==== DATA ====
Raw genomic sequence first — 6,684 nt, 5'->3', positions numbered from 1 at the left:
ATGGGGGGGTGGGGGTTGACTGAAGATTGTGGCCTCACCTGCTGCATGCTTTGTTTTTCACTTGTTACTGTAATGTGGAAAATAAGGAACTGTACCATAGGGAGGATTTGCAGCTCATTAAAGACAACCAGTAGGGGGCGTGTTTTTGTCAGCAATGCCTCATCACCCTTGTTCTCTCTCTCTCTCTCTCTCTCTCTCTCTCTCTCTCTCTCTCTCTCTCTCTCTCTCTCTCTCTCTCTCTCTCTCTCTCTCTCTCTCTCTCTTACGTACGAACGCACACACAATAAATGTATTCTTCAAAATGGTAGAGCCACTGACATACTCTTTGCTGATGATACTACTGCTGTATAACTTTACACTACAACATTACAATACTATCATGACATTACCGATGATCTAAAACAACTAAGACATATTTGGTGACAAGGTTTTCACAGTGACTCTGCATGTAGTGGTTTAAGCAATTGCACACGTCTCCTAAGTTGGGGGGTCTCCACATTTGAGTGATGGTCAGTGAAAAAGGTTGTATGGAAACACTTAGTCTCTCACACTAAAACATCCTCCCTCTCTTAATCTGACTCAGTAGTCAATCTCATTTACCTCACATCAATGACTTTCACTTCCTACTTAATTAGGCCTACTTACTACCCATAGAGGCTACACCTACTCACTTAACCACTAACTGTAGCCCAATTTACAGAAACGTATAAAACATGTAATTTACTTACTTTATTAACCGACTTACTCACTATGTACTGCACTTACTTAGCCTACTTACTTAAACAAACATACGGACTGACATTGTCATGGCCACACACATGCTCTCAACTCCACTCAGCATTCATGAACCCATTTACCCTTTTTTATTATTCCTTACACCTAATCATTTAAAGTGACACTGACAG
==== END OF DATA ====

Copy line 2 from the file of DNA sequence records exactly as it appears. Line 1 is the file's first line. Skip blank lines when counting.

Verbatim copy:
ATGGGGGGGTGGGGGTTGACTGAAGATTGTGGCCTCACCTGCTGCATGCTTTGTTTTTCACTTGTTACTGTAATGTGGAAAATAAGGAACTGTACCATAGGGAGGATTTGCAGCTCATTAAAGACAACCAGTAGGGGGCGTGTTTTTGTCAGCAATGCCTCATCACCCTTGTTCTCTCTCTCTCTCTCTCTCTCTCTCTCTCTCTCTCTCTCTCTCTCTCTCTCTCTCTCTCTCTCTCTCTCTCTCTCTCTCTCTCTCTCTCTTACGTACGAACGCACACACAATAAATGTATTCTTCAAAATGGTAGAGCCACTGACATACTCTTTGCTGATGATACTACTGCTGTATAACTTTACACTACAACATTACAATACTATCATGACATTACCGATGATCTAAAACAACTAAGACATATTTGGTGACAAGGTTTTCACAGTGACTCTGCATGTAGTGGTTTAAGCAATTGCACACGTCTCCTAAGTTGGGGGGTCTCCACATTTGAGTGATGGTCAGTGAAAAAGGTTGTATGGAAACACTTAGTCTCTCACACTAAAACATCCTCCCTCTCTTAATCTGACTCAGTAGTCAATCTCATTTACCTCACATCAATGACTTTCACTTCCTACTTAATTAGGCCTACTTACTACCCATAGAGGCTACACCTACTCACTTAACCACTAACTGTAGCCCAATTTACAGAAACGTATAAAACATGTAATTTACTTACTTTATTAACCGACTTACTCACTATGTACTGCACTTACTTAGCCTACTTACTTAAACAAACATACGGACTGACATTGTCATGGCCACACACATGCTCTCAACTCCACTCAGCATTCATGAACCCATTTACCCTTTTTTATTATTCCTTACACCTAATCATTTAAAGTGACACTGACAG